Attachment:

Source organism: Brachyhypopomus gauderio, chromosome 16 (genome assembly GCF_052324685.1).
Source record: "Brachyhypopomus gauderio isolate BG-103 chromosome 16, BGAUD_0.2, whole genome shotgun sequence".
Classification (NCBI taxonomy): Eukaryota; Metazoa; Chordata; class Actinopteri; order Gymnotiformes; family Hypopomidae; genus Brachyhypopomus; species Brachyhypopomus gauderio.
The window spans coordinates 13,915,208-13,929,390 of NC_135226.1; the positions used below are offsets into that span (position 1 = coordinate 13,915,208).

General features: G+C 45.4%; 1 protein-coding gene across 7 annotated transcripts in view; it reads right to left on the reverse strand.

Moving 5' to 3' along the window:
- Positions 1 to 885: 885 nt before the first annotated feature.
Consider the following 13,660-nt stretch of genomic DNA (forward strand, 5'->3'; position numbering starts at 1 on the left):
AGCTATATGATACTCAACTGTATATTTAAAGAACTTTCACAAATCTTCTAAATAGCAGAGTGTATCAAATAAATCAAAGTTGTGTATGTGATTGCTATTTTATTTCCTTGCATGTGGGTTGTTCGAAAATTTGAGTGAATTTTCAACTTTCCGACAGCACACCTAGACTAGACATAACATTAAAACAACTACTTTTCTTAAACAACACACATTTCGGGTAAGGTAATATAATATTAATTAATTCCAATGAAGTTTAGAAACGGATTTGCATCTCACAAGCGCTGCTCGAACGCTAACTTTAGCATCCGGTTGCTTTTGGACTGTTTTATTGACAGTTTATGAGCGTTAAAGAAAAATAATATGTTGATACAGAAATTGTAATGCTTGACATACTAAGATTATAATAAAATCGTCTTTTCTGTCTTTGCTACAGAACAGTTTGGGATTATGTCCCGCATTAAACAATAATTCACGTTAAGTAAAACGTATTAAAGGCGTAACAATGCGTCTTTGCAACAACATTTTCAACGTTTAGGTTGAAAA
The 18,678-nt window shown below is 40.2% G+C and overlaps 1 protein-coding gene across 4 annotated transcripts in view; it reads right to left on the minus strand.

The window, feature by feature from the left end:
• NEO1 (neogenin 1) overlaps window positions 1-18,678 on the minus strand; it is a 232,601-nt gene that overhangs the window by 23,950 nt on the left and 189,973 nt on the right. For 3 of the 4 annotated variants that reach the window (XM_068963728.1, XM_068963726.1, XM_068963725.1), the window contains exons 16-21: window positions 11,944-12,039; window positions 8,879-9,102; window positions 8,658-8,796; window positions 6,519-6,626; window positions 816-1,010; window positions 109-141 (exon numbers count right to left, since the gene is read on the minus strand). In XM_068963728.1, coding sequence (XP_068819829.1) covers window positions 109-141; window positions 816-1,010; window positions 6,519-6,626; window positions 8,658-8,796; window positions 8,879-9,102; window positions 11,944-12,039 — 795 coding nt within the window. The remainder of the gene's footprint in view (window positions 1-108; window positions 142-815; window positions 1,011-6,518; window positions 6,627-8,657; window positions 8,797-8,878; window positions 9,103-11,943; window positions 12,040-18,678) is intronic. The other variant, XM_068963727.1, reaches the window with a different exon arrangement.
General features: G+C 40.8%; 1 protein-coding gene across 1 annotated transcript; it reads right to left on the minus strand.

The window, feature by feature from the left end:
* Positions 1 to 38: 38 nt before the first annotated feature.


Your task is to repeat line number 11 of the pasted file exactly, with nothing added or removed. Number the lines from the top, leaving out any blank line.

The window, feature by feature from the left end: